We formed up. Jerem Cozak ordered a column three mastodons wide, all the space the greatship’s entrance would afford. He took the lead and I was glad that he, at least, would know the layout of the docks. I did not even know what we would be charging over. But we stood ten mastodons deep, all tossed trunks and heightened senses. The Never-born named Laches and Gorgias had mounted up behind me, clinging to the ropes that held them. And waited again, because the artillery still needed to break the gates. It took longer, because our line had fallen back so far that the artillery captains could not see what they were shooting.
But the walls fell, in time. In the fog I guessed it was about noon. I followed Jerem Cozak as we charged around the warehouse and across the plaza at full speed. They knew we were coming because they could see the breaches in the walls. Artillery fire bloomed around as we neared the gaps. Then it fell among us, behind me as the Augers tried to break our formation. Hair singed, mastodons roared and reared and some riders were blinded because I was momentarily so. I glanced back to see three mastodons fallen, struggling to pull themselves along the ground, their legs and sides charred ruins of flesh. The herd flowed around them. Jerem Cozak pressed on and the last mastodons cleared the wall two and three abreast.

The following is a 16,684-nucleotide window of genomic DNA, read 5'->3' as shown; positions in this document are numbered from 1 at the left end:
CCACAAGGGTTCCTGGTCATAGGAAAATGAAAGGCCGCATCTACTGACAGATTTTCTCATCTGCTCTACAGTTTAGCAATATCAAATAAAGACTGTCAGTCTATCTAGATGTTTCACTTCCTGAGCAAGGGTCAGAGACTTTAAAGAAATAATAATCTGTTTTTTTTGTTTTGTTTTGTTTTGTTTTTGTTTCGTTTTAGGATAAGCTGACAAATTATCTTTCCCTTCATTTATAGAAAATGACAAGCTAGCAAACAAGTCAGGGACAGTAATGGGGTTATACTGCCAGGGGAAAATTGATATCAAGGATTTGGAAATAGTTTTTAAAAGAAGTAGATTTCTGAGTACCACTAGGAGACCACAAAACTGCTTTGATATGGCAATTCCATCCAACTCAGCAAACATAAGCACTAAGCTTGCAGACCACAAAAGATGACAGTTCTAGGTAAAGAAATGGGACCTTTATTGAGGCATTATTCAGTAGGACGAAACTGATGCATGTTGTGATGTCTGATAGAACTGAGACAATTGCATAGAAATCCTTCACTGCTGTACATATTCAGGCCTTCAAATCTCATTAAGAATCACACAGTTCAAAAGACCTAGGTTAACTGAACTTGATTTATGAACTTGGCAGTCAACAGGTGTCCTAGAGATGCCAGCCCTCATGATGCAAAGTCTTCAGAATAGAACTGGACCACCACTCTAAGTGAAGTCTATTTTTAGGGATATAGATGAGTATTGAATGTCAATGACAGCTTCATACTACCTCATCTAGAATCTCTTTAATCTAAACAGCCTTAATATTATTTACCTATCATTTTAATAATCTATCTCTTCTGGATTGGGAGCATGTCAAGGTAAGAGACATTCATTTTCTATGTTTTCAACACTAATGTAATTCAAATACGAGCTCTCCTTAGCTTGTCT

Then we were on the docks and too close for the artillery’s calibrated range. The Augers were slow to adjust and we were moving three times as fast as any man could run. The docks were all clanking Profusionist metal beneath us and slick with the fog and we did not even slow as the greatships reared up ahead of us like sheer blocks of mountains. Other herds sped north and south along the docks to head for the other ships. Jerem Cozak steered straight for the one ahead of us. The ramp sloped down from its gaping maw like a great tongue and it vomited Augers, their shrouds awake and glowing the color of jade in the day’s diffuse light.